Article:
Designing a New Class of Distributed Systems closely examines the Distributed Intelligent Managed Element (DIME) Computing Model, a new model for distributed systems, and provides a guide to implementing Distributed Managed Workflows with High Reliability, Availability, Performance and Security. The book also explores the viability of self-optimizing, self-monitoring autonomous DIME-based computing systems. Designing a New Class of Distributed Systems is designed for practitioners as a reference guide for innovative distributed systems design. Researchers working in a related field will also find this book valuable.
23rd IFIP WG 6.1 International Conference, Berlin, Germany, September 29 -- October 2, 2003
Author: Hartmut König
Publisher: Springer Science & Business Media
This book constitutes the refereed proceedings of the 23rd IFIP WG 6.1 International Conference on Formal Techniques for Networked and Distributed Systems, FORTE 2003, held in Berlin, Germany in September/October 2003. The 24 revised full papers presented together with 3 invited papers were carefully reviewed and selected from 55 submissions. The papers are organized in topical sections on application of formal description techniques (FDTs), verification, timed automata, verification of security protocols, testing, and FDT-based design.
Proceedings of the Fourth IFAC Workshop, Tallinn, U.S.S.R., 24-26 May 1982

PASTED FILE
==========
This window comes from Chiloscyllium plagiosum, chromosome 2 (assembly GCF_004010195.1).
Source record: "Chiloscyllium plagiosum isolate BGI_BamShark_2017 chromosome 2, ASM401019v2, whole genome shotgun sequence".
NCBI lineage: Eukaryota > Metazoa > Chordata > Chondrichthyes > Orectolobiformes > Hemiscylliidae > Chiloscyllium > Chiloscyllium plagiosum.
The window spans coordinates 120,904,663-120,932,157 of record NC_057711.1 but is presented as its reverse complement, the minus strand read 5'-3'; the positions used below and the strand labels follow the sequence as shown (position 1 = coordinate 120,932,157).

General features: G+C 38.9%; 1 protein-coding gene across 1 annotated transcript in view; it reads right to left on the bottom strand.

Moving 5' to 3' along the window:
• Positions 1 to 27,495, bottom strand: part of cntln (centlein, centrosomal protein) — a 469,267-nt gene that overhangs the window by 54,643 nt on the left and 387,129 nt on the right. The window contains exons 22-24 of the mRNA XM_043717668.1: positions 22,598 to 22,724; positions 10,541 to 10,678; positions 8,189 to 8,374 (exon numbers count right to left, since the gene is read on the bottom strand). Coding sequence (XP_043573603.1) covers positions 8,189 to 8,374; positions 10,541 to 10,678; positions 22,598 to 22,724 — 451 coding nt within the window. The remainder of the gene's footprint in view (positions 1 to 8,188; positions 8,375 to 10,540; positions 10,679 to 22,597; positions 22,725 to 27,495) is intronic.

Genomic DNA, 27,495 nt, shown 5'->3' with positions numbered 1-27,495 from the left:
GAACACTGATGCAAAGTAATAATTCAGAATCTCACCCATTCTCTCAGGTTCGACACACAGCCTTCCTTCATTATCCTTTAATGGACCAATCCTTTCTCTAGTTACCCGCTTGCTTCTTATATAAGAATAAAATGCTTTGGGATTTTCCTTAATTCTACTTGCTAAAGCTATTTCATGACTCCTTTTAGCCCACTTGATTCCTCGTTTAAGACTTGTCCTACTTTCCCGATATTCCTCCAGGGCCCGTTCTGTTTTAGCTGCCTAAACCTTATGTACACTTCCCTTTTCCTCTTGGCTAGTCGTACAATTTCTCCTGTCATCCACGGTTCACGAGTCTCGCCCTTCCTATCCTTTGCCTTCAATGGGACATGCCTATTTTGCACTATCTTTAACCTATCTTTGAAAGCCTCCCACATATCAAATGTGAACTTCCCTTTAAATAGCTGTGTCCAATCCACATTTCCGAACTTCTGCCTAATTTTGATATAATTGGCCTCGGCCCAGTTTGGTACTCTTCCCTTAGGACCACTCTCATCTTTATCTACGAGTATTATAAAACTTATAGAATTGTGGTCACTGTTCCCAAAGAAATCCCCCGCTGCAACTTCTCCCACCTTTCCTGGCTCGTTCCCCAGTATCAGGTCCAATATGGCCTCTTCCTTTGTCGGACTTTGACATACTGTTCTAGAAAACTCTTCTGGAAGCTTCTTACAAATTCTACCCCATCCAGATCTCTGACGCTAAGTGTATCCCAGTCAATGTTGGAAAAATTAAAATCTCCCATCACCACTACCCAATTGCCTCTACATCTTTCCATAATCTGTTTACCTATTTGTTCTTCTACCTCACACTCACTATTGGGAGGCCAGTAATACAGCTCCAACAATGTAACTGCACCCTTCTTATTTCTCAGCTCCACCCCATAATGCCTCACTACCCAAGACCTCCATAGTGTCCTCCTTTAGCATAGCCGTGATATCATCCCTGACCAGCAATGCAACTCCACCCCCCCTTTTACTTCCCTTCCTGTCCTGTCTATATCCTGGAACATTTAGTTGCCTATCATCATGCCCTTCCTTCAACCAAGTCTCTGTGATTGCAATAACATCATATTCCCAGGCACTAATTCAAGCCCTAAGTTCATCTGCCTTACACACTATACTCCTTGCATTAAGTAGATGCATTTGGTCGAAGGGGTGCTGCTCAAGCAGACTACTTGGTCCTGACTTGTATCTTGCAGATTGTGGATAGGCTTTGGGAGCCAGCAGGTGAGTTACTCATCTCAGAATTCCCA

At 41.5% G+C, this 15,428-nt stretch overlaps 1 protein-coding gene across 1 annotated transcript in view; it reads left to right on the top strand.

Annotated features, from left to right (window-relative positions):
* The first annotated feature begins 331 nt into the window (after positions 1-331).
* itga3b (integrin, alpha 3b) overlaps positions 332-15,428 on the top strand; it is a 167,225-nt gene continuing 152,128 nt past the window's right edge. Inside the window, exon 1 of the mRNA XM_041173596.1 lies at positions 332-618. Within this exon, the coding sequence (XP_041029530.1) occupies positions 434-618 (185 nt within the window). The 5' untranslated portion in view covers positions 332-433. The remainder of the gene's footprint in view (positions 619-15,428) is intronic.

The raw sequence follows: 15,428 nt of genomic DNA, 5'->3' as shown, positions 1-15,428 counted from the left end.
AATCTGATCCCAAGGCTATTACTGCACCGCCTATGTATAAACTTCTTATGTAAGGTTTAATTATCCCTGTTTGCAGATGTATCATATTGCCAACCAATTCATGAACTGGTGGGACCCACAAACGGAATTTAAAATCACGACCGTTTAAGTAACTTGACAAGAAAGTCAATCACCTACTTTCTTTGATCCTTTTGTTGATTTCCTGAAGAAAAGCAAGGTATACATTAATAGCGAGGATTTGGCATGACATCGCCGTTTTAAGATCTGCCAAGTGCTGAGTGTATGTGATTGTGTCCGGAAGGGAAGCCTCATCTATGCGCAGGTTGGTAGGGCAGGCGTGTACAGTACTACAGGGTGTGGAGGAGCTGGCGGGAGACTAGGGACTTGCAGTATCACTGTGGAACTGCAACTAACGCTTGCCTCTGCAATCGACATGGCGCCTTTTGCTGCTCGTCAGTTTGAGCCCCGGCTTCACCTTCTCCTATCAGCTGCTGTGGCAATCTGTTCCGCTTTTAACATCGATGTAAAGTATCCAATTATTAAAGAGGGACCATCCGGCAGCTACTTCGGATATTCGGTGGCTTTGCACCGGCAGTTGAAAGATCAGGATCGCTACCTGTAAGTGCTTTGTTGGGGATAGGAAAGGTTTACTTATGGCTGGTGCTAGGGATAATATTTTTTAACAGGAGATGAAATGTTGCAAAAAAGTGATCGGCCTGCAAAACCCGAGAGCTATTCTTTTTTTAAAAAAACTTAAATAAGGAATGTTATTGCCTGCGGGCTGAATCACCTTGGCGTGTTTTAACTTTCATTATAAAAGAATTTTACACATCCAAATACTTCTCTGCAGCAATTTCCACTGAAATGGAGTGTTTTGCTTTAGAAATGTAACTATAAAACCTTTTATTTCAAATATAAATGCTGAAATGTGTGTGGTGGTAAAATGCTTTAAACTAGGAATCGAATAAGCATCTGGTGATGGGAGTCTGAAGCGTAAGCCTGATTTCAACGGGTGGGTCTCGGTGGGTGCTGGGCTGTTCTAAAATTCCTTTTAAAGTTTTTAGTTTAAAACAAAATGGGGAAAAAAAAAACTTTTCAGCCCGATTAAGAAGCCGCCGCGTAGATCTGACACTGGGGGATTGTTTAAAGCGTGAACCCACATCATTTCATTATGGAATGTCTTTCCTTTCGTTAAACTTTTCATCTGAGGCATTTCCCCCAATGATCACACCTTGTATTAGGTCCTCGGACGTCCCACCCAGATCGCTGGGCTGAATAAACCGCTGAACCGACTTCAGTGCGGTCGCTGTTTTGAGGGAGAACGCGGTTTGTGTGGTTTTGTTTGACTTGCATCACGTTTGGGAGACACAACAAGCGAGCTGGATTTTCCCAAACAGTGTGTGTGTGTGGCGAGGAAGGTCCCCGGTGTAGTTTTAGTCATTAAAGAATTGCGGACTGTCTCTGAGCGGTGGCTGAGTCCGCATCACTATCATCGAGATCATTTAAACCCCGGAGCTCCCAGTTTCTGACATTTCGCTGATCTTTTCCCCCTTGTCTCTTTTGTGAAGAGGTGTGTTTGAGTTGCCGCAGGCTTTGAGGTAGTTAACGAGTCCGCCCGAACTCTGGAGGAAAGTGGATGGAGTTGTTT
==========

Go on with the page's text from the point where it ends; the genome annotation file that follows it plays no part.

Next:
Author: R. W. Gellie
Category: Technology & Engineering
Distributed Computer Control Systems 1982 focuses on the emerging trends in different areas on the use of computers. The text gives emphasis on computer programming, multiprocessor computer systems, and control systems that are considered important in the use of computers. The book presents various studies on how parallelization can affect the function of multiprocessor computer systems; the initiative being carried out by standardization groups involved in local area communication in improving distributed computer control systems; and how the sensor-base-management-system aids in distributed computer systems architecture. The text also presents studies on the analysis and development of protocols among distributed computer networks; how a distributed computer control system can efficiently work in a plant setting; and the problems associated with the design and implementation of this system and ways to solve them. The monograph is a great find for those who are involved and interested in computer engineering, computer programming, and in the design, implementation, and control of computer systems.